I totally agree, from decades of being a sports columnist at The New York Times.
George Vecsey

Even if the system stays completely broken and unfair, schools at very least owe it to athletes to make education a priority. They shouldn’t get special treatment that allows them to skirt by. And their sports-related schedules aren’t about to get less demanding. But if all schools made a point of offering athletes courses and curriculum tailored to their needs, it would not only make their lives easier—it would also reinforce the notion that education matters, and provide the opportunity to make life-after-sports into a reality, even an opportunity.

Athletes should be held to the same standard as everyone else for their own good; schools owe it to them to put them in a positon to succeed. And they need to recognize that in many cases, getting athletes to take an interest in their classes is an uphill battle. That’s on the schools, not the athlete, to address and fix. Maybe it’s a question of character or ego and thus not the school’s problem. Again, though, if universities and colleges won’t pay their athletes, they very least they can do is help guide them and help them thinks responsibly and realistically about their futures.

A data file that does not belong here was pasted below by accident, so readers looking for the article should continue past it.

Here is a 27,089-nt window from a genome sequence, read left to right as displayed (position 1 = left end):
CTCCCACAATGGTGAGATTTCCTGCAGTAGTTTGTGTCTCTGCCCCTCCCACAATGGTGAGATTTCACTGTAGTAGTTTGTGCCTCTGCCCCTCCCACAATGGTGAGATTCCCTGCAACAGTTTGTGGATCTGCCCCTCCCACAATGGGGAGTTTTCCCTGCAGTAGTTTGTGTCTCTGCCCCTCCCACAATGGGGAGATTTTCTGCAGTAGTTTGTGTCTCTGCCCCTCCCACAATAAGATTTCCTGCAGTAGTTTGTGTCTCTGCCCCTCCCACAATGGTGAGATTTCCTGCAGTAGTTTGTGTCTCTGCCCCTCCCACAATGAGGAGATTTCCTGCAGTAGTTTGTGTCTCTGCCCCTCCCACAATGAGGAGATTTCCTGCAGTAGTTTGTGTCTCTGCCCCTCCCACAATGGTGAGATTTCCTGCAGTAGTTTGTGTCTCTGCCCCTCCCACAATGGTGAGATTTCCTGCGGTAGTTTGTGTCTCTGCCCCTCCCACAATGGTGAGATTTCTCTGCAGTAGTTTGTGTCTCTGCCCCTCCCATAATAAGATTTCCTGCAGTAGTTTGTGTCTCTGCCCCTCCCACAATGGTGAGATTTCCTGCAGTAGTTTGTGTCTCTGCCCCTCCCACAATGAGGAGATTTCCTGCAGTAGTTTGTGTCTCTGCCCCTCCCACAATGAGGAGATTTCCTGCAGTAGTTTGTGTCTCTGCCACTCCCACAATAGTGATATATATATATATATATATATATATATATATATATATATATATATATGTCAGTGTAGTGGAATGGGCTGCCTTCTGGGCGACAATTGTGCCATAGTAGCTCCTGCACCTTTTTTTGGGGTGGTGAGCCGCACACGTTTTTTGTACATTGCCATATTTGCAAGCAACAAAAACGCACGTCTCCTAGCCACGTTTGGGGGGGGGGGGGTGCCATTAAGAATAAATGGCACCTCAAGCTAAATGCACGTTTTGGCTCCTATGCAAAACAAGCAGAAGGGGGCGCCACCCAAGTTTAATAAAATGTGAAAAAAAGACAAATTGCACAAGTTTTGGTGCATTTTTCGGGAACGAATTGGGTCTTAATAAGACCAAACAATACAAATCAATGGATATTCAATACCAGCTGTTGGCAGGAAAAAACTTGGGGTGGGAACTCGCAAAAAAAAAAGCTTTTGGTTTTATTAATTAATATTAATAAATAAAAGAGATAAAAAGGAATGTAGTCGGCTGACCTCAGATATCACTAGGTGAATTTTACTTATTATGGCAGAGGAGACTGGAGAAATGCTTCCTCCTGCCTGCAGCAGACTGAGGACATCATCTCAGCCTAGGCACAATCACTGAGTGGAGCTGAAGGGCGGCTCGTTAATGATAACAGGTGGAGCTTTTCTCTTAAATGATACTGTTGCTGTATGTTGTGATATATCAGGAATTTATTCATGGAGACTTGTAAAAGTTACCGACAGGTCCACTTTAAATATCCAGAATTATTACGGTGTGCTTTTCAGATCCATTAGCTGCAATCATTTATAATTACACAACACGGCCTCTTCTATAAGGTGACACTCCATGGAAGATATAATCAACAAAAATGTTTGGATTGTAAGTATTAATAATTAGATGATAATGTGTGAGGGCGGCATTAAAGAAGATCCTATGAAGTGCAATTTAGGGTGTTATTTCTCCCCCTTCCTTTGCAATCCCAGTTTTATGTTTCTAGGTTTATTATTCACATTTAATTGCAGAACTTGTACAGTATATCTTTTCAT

Full disclosure, I’ve worked in a tutoring capacity with athletes at two major universities so this isn’t idle conjecture.